A decade ago, I was honored to know a woman who taught me about both living and dying. You see, Kathy received a grave diagnosis, with an even graver prognosis. She taught our children’s Sunday school with her head wrapped in a turban, and she shared great love and honesty with the preschool kids. She lived well between the chemo days, and even better when the chemo ended. One Sunday, I stopped her between the front pew and the altar and asked her in a serious church lady voice, how things were.
Her response changed the way I thought about my life. She said, “Deb, I’m living. And I’m going to live every day of my life until I die. That may be from the cancer or something else… But for today, I’m living.” And she lived well. She laughed with her grandchildren, who became her life’s work. She loved her husband with care and tenderness. She showed up ready to share in my women’s Bible study week after week. Kathy poured out grace and an honest faith that wasn’t afraid of the hard stuff.
One Sunday morning after church, she asked me if I had time to get together during the week. We sat in the sunshine on the cement stairs that led out of the nursery on the side of the church. We talked for hours. She told me about her life, the parts people usually don’t share. I told her about mine. We talked about our regrets, our failures, and our fears. We shared the ways that grace and love had rebuilt our hearts. We shared our hopes for the future. I was shocked when just a week or so later, she was gone.
She was in church on Sunday, but then the next week she wasn’t. She lived all of her days, right up until the end. We celebrated her life and grieved the hole she left in our lives.
I’ve thought of her commitment to life many times over the years, but this week I’ve been challenged by it again. As our lives have been rocked by a diagnosis, I have found myself paralyzed by fear, consumed with worry, and withdrawn from life. It is my nature to flee from trouble. The road ahead looks dark and stormy, and I am afraid for the one my heart loves. I am powerless… and I hate that.
I have sought solace in the shelter of my faith, I’ve been reminded that we do not walk this path alone. Sometimes, that brings great hope, other times a fresh wave of fear. I don’t know what the future holds, but I do know the One who holds our future. Mine is not an easy faith, which claims easy assurance of outcomes. I cling to a God who is good, but not always safe. I will lean on His goodness, even when the road is treacherous.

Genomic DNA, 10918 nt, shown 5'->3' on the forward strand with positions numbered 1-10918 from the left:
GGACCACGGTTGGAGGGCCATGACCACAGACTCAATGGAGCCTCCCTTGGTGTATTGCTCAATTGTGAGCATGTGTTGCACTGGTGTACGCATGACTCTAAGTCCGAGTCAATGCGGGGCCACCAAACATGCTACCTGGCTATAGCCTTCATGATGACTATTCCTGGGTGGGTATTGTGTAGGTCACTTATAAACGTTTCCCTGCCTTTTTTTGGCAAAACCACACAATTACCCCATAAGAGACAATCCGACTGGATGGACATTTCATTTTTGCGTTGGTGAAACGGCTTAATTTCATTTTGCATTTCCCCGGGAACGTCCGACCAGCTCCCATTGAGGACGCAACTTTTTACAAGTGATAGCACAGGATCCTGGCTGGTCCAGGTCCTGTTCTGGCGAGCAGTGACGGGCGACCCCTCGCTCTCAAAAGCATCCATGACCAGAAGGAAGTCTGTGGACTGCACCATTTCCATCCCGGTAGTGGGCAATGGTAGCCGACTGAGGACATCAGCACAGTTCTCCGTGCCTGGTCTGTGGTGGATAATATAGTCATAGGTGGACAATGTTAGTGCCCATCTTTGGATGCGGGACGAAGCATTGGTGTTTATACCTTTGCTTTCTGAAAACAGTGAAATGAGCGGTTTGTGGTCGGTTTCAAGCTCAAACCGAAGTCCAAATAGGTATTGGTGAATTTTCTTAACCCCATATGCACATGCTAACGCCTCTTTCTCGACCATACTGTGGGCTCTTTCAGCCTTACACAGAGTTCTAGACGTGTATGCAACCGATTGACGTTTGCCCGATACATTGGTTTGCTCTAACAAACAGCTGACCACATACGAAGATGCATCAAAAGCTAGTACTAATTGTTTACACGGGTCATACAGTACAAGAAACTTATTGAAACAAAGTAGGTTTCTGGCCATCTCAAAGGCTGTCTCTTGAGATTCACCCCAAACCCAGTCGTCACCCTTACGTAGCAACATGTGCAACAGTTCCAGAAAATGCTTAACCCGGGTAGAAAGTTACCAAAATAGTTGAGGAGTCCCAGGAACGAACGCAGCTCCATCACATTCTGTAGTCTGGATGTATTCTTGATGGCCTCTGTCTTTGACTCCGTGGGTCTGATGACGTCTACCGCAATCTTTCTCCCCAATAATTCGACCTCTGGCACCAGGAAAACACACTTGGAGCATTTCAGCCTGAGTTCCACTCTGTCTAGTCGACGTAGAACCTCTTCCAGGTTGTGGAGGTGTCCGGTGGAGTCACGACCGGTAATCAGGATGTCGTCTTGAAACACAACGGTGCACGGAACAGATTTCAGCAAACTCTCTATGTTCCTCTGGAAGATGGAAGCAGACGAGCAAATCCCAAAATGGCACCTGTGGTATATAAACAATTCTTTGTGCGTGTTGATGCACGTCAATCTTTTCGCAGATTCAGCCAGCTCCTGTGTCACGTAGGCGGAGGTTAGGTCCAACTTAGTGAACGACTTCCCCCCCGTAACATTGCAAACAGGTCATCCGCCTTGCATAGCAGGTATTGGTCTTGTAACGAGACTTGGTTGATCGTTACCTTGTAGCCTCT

“Aslan is a lion- the Lion, the great Lion.” “Ooh” said Susan. “I’d thought he was a man. Is he-quite safe? I shall feel rather nervous about meeting a lion”…”Safe?” said Mr Beaver …”Who said anything about safe? ‘Course he isn’t safe. But he’s good. He’s the King, I tell you.” ― C.S. Lewis, The Lion, the Witch, and the Wardrobe
When the turmoil in my heart settles, even for an instant, I am grateful. Who gets to have this life? I am loved by such a good man. We have fought hard to find the faith, hope, and love we share. We have an amazing family, our kids are interesting, loving, and kind. We are surrounded by family and friends who fill our lives with such goodness. Our ordinary, everyday life is more than enough (more than is reasonable) on any given Tuesday. I am blessed, truly blessed.
This week, I’m committed to living in this sweet life. I am leaning into the little joys. I am recognizing the miraculous ordinary life that I’ve been given, and I am thankful. So, I am feeling the clean cotton of our sheets as I make the bed. I am breathing the warm scent of clean laundry as I fold socks and white t-shirts with care. I am delighting in the details of a wedding. I am savoring a homemade lemon tart with the man I love. I don’t want to miss this. It’s the good stuff.
Just for today, I’m going to live (and love) my life.